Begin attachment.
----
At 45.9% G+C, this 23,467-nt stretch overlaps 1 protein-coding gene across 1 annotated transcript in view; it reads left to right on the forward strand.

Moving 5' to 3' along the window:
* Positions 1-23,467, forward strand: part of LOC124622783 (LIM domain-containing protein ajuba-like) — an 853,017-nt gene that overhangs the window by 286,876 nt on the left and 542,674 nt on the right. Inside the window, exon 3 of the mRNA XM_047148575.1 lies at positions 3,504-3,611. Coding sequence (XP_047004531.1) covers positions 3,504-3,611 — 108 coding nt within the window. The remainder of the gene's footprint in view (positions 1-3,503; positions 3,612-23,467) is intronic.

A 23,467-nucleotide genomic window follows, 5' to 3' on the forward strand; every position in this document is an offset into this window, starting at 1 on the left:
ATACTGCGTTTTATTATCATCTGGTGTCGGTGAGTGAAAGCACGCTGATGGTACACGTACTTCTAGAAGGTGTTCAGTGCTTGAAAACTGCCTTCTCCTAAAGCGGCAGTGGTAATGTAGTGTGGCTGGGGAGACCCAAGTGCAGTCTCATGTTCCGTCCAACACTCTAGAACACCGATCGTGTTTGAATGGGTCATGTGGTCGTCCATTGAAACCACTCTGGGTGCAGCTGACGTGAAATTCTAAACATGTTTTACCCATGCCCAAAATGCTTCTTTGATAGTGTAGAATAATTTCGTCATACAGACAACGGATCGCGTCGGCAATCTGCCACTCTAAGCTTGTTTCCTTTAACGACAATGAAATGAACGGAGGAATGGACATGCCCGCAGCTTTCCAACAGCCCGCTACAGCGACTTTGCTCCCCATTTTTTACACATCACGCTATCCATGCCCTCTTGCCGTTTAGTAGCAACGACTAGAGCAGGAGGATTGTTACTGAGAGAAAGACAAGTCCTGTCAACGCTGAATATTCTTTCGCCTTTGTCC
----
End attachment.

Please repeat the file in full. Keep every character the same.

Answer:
At 45.9% G+C, this 23,467-nt stretch overlaps 1 protein-coding gene across 1 annotated transcript in view; it reads left to right on the forward strand.

Moving 5' to 3' along the window:
* Positions 1-23,467, forward strand: part of LOC124622783 (LIM domain-containing protein ajuba-like) — an 853,017-nt gene that overhangs the window by 286,876 nt on the left and 542,674 nt on the right. Inside the window, exon 3 of the mRNA XM_047148575.1 lies at positions 3,504-3,611. Coding sequence (XP_047004531.1) covers positions 3,504-3,611 — 108 coding nt within the window. The remainder of the gene's footprint in view (positions 1-3,503; positions 3,612-23,467) is intronic.

A 23,467-nucleotide genomic window follows, 5' to 3' on the forward strand; every position in this document is an offset into this window, starting at 1 on the left:
ATACTGCGTTTTATTATCATCTGGTGTCGGTGAGTGAAAGCACGCTGATGGTACACGTACTTCTAGAAGGTGTTCAGTGCTTGAAAACTGCCTTCTCCTAAAGCGGCAGTGGTAATGTAGTGTGGCTGGGGAGACCCAAGTGCAGTCTCATGTTCCGTCCAACACTCTAGAACACCGATCGTGTTTGAATGGGTCATGTGGTCGTCCATTGAAACCACTCTGGGTGCAGCTGACGTGAAATTCTAAACATGTTTTACCCATGCCCAAAATGCTTCTTTGATAGTGTAGAATAATTTCGTCATACAGACAACGGATCGCGTCGGCAATCTGCCACTCTAAGCTTGTTTCCTTTAACGACAATGAAATGAACGGAGGAATGGACATGCCCGCAGCTTTCCAACAGCCCGCTACAGCGACTTTGCTCCCCATTTTTTACACATCACGCTATCCATGCCCTCTTGCCGTTTAGTAGCAACGACTAGAGCAGGAGGATTGTTACTGAGAGAAAGACAAGTCCTGTCAACGCTGAATATTCTTTCGCCTTTGTCC